Recently, California Governor Jerry Brown signed Assembly Bill 1843 into law. The bill, which goes into effect on January 1, 2017, amends the California Labor Code to make it illegal for employers to use certain juvenile records in hiring decisions. But what does the new law entail, and how will it impact California employees?
On July 1 2016, the Los Angeles minimum wage increased to $10.50 per hour and will continue to rise until it reaches $15 by 2020.
On Wednesday, March 16, the Georgia House approved changes to HB 757, a bill that would have protected opponents of same-sex marriage, and offered less civil and employee protections to the LGBTQ community. The changes in the bill would have allowed people to lawfully decline performing same-sex marriages, prevent government burden of religious belief and would have even made it lawful for Georgia employers to refuse jobs to workers because of their sexual orientation.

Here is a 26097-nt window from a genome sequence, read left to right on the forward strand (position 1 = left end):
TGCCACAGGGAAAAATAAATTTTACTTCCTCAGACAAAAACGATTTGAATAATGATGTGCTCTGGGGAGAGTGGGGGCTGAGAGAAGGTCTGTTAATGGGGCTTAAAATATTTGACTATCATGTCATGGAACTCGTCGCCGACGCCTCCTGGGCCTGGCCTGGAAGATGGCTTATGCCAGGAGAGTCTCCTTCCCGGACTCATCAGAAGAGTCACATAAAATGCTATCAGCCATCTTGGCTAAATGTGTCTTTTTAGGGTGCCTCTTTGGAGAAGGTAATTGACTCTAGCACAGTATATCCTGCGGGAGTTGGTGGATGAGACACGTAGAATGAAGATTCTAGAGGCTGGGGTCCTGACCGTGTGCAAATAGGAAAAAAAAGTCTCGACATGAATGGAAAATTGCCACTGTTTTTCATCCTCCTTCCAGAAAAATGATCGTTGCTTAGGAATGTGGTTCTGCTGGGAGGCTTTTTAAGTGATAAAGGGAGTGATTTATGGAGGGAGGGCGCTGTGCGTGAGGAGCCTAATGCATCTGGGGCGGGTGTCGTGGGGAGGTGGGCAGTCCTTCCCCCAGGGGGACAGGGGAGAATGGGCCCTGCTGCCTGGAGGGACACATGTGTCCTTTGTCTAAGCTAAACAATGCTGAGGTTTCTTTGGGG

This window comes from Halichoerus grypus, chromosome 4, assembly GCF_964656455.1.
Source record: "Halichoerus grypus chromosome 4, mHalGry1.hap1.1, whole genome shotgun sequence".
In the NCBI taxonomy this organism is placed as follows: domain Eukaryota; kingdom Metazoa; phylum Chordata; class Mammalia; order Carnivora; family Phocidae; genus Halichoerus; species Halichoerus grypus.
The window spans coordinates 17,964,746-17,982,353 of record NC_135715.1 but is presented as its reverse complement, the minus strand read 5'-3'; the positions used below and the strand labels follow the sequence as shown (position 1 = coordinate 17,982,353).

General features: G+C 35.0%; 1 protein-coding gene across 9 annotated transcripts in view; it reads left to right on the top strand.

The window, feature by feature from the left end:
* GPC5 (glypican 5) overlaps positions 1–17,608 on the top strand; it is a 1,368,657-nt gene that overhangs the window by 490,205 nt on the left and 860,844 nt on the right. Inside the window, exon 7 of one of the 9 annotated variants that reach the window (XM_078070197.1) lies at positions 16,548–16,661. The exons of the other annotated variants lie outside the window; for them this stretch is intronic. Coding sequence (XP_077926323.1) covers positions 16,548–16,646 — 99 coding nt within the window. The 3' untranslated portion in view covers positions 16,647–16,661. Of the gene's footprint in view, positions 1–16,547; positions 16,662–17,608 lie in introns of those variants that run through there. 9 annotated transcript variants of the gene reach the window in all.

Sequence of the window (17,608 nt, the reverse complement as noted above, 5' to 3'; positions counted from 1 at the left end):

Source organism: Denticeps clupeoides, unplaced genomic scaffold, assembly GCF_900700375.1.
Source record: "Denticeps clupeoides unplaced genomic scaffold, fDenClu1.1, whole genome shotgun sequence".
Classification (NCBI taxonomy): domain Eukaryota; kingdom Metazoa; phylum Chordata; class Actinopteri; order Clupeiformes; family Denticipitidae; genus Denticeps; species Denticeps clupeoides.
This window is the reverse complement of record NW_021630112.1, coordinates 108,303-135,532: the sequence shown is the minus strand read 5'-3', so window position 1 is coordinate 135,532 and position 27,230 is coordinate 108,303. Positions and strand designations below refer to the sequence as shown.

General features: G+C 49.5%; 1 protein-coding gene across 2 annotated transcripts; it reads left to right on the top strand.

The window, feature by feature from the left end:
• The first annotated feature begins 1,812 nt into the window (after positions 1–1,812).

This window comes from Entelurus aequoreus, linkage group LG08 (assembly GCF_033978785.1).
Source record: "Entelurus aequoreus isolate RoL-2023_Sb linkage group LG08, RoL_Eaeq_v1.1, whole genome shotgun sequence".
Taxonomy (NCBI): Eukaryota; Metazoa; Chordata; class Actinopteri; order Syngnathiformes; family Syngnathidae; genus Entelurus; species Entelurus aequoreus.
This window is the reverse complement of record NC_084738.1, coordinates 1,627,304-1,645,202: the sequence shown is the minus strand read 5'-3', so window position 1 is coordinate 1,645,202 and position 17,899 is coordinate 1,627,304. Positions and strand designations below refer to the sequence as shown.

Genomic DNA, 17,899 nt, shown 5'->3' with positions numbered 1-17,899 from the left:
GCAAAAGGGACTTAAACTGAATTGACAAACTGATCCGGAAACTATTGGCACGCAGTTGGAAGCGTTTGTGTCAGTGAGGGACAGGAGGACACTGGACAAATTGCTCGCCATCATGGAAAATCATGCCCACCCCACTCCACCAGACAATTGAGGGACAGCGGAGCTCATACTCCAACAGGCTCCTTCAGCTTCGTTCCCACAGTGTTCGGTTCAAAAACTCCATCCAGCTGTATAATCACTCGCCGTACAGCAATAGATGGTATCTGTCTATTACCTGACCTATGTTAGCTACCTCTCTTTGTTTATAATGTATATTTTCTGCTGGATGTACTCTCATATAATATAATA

Last year, California Governor Jerry Brown signed into law a handful of employment law-related bills that give California employees more protections against unlawful employer retaliation. On January 1, 2016, AB 987 was just one of the new laws that went into effect, extending anti-retaliation protections to employees who request reasonable accommodations due to eithera disability or religious beliefs.
An astronomical sexual harassment problem in higher education institutions may actually come to a halt now that a California Congresswoman has announced a newly proposed bill that would bring to light confidential sexual harassment investigations into faculty members.